A paramoudra trace fossil with a hole at the top and cylindrical cavity at centre. The cavity has a porous, bone coloured, fossilised surface. At the bottom of the cavity are several worm-like forms. The fossil is ovoid in shape when viewed from above and has distinctive nipped lower half when viewed from the side.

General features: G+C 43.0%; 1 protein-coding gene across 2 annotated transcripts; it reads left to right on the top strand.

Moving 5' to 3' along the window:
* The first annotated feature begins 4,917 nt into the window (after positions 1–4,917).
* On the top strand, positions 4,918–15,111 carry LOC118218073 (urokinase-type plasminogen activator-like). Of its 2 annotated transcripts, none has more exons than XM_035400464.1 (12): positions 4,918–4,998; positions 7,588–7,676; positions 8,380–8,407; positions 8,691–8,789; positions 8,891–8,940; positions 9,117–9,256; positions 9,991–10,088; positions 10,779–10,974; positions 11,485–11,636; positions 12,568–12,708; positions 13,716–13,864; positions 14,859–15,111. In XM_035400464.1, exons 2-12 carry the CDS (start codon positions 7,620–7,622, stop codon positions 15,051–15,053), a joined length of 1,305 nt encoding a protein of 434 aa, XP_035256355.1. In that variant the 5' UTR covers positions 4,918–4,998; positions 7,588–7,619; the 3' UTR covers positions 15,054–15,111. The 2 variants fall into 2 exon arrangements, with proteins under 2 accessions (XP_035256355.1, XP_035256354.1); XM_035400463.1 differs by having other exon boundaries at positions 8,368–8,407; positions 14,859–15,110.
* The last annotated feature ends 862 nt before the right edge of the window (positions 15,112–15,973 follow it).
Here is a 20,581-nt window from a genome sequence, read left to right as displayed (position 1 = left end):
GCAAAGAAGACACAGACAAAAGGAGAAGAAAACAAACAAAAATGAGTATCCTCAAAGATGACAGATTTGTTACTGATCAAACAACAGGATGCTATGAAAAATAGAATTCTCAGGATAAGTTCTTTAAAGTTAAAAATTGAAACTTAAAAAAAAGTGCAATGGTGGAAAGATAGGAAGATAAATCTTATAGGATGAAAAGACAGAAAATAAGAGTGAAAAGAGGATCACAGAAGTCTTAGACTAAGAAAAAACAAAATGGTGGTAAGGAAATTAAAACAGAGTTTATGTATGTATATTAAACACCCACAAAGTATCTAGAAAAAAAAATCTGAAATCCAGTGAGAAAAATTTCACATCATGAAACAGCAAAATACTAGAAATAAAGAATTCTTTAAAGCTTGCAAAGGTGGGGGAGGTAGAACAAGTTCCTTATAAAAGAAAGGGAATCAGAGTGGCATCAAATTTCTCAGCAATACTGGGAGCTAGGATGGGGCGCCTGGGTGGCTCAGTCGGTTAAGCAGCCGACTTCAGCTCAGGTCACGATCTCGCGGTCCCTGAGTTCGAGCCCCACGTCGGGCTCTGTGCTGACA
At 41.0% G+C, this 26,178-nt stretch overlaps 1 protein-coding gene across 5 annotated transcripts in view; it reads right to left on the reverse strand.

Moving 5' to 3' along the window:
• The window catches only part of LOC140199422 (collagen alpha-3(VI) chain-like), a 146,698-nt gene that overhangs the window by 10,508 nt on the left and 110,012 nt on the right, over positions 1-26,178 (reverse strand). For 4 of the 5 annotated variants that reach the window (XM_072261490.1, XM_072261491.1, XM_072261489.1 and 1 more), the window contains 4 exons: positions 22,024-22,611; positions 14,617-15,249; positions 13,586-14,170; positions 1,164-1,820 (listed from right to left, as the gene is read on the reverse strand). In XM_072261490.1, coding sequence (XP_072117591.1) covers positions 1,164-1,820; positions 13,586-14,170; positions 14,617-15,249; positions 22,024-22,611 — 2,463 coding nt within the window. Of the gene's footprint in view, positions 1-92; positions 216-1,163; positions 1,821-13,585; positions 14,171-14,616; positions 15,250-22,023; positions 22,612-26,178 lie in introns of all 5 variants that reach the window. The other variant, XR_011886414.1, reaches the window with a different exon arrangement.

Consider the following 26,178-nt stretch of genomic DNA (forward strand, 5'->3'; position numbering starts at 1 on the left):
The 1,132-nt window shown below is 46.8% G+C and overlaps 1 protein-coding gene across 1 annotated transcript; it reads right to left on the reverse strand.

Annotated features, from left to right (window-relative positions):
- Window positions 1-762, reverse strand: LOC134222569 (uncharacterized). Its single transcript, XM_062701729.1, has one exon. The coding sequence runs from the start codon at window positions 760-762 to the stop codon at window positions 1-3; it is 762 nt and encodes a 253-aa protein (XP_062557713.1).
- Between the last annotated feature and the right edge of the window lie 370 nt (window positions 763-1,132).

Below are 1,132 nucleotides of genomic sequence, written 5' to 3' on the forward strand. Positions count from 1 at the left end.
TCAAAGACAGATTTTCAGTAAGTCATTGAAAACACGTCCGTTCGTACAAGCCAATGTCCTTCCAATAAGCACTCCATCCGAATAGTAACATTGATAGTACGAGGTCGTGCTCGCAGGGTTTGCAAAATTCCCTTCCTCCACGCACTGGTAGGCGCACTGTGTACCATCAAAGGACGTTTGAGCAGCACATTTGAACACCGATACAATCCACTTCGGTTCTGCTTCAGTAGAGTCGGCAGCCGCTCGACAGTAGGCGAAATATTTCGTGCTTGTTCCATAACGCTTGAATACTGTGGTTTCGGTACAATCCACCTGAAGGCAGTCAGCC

This paramoudra fossil was found by Scott McAslow on the beach north of Waitara in 1997. Paramoudra are cylindrical fossils made of a calcium carbonate 'concrete'. They are usually found among stones on the beach, and often have a central hole. They are also known as 'Māori sinkers' because of their shape, which is similar to sinkers used by Māori in earlier times.
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